ARE, supported by GET.invest, has the pleasure to invite you to the webinar “Funding & fast-tracking health facility electrification in Sub-Saharan Africa” on 28 July 2020 at 14.00 – 15.30 CEST.
This webinar is the second in a series of webinars organised by ARE and supported by GET.invest. Building on “Electrifying Rural Health Facilities: Ongoing Initiatives & Innovative Solutions” held on 18 June 2020, this webinar will focus on how funding for projects to electrify rural health facilities can be structured and fast-tracked moving forward.
GET.invest is a European programme that mobilises investments in renewable energy, supported by the European Union, Germany, Sweden, the Netherlands, and Austria.
The webinar will feature:
|14.00 – 14.10||
|14.10 – 14.30||
Session I - “Best practices for electrifying rural health facilities with decentralised renewables”
Objective: Showcasing examples of health care electrification delivery models with a particular emphasis on funding structures.
Launch of publication: “Best practices for electrifying rural health facilities with decentralised renewables”
Examples of health care electrification funding structures from ARE Members
Q&A with the audience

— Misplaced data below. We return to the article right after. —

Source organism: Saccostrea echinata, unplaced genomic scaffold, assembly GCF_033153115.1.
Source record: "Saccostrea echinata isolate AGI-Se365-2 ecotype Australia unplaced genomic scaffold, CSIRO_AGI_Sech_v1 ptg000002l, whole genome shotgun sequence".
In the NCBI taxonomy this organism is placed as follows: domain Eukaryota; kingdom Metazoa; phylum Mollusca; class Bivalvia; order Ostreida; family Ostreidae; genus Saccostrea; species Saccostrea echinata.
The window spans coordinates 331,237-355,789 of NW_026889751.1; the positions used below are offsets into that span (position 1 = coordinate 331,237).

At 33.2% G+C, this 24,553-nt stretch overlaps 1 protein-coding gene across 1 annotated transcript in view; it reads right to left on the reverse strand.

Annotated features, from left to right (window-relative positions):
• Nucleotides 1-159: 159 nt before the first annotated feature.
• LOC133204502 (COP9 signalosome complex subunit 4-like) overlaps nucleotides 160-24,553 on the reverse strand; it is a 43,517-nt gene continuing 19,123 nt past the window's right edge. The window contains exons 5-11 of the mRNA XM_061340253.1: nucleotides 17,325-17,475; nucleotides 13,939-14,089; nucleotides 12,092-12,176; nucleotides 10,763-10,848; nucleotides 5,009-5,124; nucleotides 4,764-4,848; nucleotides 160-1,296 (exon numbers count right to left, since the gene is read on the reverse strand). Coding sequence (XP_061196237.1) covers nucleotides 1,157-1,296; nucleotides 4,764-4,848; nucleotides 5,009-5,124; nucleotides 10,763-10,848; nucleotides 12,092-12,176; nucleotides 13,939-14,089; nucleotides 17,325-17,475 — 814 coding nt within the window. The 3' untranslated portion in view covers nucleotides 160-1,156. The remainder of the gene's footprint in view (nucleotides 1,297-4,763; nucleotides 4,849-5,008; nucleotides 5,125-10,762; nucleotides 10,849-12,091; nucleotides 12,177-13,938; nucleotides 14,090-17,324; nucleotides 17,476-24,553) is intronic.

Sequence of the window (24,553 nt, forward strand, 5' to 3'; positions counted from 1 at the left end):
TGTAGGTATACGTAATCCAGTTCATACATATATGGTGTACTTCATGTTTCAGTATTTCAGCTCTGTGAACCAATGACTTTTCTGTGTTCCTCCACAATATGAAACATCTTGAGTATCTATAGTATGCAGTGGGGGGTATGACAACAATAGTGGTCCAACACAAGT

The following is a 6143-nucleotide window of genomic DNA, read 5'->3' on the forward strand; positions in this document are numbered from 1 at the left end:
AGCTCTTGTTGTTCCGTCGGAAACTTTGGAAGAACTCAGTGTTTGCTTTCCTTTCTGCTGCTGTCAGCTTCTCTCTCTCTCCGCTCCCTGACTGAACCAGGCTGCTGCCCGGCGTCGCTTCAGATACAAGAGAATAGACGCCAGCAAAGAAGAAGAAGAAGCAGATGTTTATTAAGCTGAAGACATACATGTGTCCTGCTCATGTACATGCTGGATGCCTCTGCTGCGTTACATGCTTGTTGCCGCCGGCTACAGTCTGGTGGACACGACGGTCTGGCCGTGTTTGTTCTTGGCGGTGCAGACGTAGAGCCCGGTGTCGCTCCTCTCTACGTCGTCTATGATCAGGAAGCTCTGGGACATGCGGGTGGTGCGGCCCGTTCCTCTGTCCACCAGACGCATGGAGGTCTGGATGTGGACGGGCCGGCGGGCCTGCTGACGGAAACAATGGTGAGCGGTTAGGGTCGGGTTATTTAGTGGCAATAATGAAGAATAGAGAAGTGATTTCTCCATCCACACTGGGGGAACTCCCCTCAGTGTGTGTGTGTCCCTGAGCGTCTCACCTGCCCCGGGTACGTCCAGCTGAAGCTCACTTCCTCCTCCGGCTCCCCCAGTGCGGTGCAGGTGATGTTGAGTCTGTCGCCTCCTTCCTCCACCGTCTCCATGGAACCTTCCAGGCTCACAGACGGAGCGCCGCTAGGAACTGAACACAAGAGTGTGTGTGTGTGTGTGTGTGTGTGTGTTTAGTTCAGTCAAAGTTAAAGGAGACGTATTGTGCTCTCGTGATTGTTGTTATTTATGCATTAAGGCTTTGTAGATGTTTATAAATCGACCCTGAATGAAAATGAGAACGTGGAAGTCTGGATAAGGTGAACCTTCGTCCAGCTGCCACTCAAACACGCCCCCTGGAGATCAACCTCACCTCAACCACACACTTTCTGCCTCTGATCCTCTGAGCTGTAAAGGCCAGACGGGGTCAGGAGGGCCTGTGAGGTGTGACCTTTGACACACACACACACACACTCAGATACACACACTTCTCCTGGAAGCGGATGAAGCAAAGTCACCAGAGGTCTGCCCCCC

|14.30 – 15.30||
Session II - “Funding and fast-tracking health facility electrification in Sub-Saharan Africa”
Objective: Discussing key bottlenecks and next steps to fast-track funding of health facility electrification in Sub-Saharan Africa with decentralised renewables.
Q&A with the audience
According to the United Nations Development Programme (UNDP) 400 million people depend on health facilities that have no access to electricity in Sub-Saharan Africa and South Asia. In addition, the World Health Organisation (WHO) highlights that only 28% of health facilities and 34% of hospitals in Sub-Saharan Africa have reliable access to electricity (without prolonged interruptions in the past week). In India, 46% of health facilities serving an estimated 580 million people lack reliability electricity access.
Lack of reliable electricity severely influences the ability of health care facilities to provide daily, as well as emergency medical care for rural populations. Electricity is needed for cold storage of vaccines and medicine, medical lighting, laboratory tests, x-rays, CT scans, as well as ventilators that are vitally important when treating respiratory diseases, such as COVID-19.
While lack of reliable electricity for health facilities is not a new problem, its importance has been accentuated by the COVID-19 crisis, which threatens to hit vulnerable and remote communities in emerging countries disproportionally hard.
DRE solutions offer an immediate, cost-effective and sustainable solution to this global challenge, as exemplified by ARE Member projects deployed for health care facilities across the world.